Perfectionism starts off well, for writers. We want to craft and create and communicate and make our clients positively thrilled with every inch of the words.
Noble goal. Very noble goal, friends.
Somewhere on that good road, we veer. And it’s perfect we aim for, not good or great or phenomenal.
That fight for perfect has been one of the toughest parts of being a writer. And I know I’m not alone in this.
Anne Lamott has something to say about perfectionism in writing . . . and it’s part of the book I recommend to every writer: Bird By Bird.
Perfectionism is the voice of the oppressor, the enemy of the people. It will keep you cramped and insane your whole life, and it is the main obstacle between you and a shitty first draft. I think perfectionism is based on the obsessive belief that if you run carefully enough, hitting each stepping-stone just right, you won’t have to die. The truth is that you will die anyway and that a lot of people who aren’t even looking at their feet are going to do a whole lot better than you, and have a lot more fun while they’re doing it.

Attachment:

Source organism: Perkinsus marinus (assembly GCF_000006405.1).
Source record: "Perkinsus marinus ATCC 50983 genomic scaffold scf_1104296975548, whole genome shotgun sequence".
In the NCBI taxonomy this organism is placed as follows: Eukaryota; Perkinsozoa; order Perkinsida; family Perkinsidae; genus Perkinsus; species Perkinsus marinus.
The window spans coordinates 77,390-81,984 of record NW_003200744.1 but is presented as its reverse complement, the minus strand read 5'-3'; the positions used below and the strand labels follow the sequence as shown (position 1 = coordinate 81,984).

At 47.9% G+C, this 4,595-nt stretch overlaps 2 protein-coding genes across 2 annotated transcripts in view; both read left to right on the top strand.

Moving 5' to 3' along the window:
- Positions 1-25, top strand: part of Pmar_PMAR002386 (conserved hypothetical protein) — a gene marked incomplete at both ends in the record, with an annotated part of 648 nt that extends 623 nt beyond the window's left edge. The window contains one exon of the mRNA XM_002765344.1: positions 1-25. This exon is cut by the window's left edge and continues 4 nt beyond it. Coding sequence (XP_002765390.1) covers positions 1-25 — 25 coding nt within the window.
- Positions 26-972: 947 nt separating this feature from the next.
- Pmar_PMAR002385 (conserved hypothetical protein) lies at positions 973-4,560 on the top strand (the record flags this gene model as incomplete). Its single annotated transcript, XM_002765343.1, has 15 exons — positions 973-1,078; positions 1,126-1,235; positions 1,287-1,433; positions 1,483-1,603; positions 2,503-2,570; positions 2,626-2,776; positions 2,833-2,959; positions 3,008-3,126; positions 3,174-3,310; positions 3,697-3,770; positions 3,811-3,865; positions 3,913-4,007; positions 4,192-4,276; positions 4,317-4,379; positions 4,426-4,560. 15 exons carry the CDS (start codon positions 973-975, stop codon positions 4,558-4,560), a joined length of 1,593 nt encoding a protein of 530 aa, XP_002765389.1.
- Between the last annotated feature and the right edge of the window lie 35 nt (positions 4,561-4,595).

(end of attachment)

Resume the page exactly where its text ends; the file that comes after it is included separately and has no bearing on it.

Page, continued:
Perfectionism only has as much power as we give it. The first step away from perfectionism — in writing, yeah, but in other things too — is believing that you’re worth something, right where you are.
Your good work is worthy.
Your first draft is a first draft, and that’s worth celebrating.
You carry creativity.
You matter, inherently and innately and divinely.
In that, there is precious freedom. And in freedom, you get to become the writer you were meant to be.